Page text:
RiverEdge Park
7th Heaven
Lovers Lane

Beyond the grassy knoll

| March 27, 2012 | 0 Comments

What kind of person names their kid “Shooter”? What in-bred, gun-loving . . . Waylon Jennings, you say? Oh. Well, then. Shooter Jennings is in town this week, as are Bowerbirds, Dry The River, Hunx, and Of Monsters And Men.

Shooter Jennings first thought he’d be different than Daddy and Mommy (Jessi Colter) — since a career outside music was apparently out of the question — by being a rock ‘n’ roll bad boy, and when he got tired of that he formed a metal band. But he’s come around to the bloodline’s bread-and-butter in recent years, and though he went to New York to record it, Family Man (EOne) represents his most true-country effort yet. True, Shooter has done trad stuff before, but even in his Outlaw days, Waylon’s honky-tonk heroes weren’t dyed-in-wool fundamentalists. Shooter still throws around some Skynyrd bluster on the new album, and cameos from lefty Tom Morello would surely throw right-handed Nashville for a loop. But that’s why it succeeds. (Friday@Joe’s with Cody Canada and Uncle Lucius.)

As far as second generations go, drop Dry The River and Of Monsters And Men in the same barrel. While you need to take great care before throwing the former in the camp of Arcade Fire acolytes, and the coed latter in league with Florence + The Machine, each displays a considerable potential to get undeniably huge without too much sonic invention. When RCA releases Shallow Bed next month, they’ll be banking on its similarity to not only 2010’s Grammy for Album Of The Year, but also the best-selling “guitar” artist of 2011: Mumford & Sons. (It’s opening track, with a chorus about animal pelts, attempts to corral Fleet Foxes apparently.) The existence of Monsters is much less (seemingly) insidious, if not just for the fact the Icelanders have been around since 2007 even though they’ve just released their debut. Universal Republic will re-release My Head Is An Animal next month, but the band have done much of the legwork on their own, hewing tightly to a dramatic, group-affirmative style (and, it could be said, humorless) that recalls Florence as well as Edward Sharpe. The cleanliness of the production is what’s so alarming — someone understands how far it can be taken. (Dry The River: Thursday@Lincoln Hall with Bowerbirds; Of Monsters And Men: Friday@Subterranean with Lay Low.)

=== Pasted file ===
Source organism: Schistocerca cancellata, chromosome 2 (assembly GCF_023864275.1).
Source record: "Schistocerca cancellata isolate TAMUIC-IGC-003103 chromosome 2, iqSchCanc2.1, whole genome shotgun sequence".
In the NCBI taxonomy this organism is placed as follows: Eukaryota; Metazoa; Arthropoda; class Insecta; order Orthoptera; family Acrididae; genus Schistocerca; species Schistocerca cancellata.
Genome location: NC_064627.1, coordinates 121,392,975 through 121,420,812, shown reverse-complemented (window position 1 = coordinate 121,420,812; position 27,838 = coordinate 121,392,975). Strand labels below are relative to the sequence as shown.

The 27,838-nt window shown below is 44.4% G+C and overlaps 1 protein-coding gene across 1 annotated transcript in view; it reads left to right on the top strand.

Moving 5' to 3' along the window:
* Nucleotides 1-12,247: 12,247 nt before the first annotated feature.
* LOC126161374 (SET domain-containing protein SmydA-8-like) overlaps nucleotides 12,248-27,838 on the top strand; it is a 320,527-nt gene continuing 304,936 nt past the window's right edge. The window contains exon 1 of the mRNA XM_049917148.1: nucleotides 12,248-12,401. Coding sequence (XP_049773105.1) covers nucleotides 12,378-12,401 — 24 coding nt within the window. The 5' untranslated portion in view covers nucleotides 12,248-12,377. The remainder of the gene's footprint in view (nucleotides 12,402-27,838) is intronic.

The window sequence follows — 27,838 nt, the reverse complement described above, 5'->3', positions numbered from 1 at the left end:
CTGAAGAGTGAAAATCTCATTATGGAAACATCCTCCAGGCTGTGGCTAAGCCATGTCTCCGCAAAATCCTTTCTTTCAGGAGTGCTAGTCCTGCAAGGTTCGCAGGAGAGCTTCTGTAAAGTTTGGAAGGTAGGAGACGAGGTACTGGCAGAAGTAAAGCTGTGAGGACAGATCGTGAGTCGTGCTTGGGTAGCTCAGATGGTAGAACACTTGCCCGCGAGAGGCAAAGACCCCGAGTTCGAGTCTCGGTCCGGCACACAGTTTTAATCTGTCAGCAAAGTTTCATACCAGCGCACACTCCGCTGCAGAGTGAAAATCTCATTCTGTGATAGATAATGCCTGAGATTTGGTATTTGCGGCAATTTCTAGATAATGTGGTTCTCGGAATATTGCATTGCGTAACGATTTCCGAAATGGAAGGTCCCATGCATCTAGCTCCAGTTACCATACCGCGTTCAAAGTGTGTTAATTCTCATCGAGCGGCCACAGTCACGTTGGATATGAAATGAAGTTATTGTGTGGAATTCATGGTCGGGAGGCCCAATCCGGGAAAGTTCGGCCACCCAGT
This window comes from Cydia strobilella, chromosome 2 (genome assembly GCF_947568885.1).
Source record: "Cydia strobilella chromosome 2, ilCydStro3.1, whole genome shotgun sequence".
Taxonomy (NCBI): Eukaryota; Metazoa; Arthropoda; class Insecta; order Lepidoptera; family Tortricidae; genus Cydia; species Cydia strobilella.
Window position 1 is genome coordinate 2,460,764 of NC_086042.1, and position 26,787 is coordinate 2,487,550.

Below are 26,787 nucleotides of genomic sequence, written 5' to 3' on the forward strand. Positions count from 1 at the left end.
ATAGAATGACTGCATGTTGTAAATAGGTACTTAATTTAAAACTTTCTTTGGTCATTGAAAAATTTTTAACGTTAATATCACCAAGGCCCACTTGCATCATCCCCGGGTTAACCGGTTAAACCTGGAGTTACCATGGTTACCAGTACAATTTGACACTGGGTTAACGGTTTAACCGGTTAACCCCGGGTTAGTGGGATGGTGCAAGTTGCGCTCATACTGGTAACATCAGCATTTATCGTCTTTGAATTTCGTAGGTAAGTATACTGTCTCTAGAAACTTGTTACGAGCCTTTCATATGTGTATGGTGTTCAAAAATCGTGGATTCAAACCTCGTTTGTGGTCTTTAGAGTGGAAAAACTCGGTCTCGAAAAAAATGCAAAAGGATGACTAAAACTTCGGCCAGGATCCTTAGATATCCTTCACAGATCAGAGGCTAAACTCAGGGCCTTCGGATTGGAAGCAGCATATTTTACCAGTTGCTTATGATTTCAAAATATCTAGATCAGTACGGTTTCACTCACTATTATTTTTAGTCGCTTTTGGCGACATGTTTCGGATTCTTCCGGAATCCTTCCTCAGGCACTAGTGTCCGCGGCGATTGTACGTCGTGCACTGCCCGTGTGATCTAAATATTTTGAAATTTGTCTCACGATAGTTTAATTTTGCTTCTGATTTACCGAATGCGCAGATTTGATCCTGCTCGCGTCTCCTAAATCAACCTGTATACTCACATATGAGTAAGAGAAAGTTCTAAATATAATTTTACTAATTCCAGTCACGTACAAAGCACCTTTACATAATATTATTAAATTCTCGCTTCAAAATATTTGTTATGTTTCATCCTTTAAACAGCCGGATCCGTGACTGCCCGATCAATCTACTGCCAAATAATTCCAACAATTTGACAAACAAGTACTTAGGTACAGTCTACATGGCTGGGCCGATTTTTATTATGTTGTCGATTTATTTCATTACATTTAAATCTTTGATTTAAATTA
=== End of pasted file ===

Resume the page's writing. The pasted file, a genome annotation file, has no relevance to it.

While much has been made of Hunx & His Punx frontman Seth Bogart‘s stage antics — kissing everyone in the front row, for example — not nearly the same attention has been paid to his relative restraint. Unlike the proclivity of Of Montreal’s Kevin Barnes or The Hidden Cameras to foist raw, man-on-man sexuality on their listeners, Hunx play Hairdresser Blues (Hardly Art) relatively straight, letting the barebones, barely rehearsed girl-group arrangements underscore Bogart’s awkwardness and uncertainty. Those sentiments aren’t intrinsically tied to his homosexuality, but his universal failings in relationships; that they sonically recall the limited capacities of Jonathan Richman or Calvin Johnson is maybe a happy accident. (Thursday@Double Door with Heavy Cream, The Artist Formally Known As Vince, and Absolutely Not.)

Weeks ago, who’d have thought that Bowerbirds would have been the normal band. Though the duo’s catalog has largely been dependent on the fact of their twosome (and however tangential their relationship to freak-folk and beardo folk rock), The Clearing (Dead Oceans) feels more like the work of one entity than the first two albums. Beth Tacular‘s vocals and the group-love handclaps on “Stitch The Hem” have been injected just enough to remind us this isn’t a Phil Moore solo set, but the focus on focus has redeemed them unexpected rewards. (Thursday@Lincoln Hall with Dry The River.)

— Steve Forstneger

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Category: Stage Buzz, Weekly

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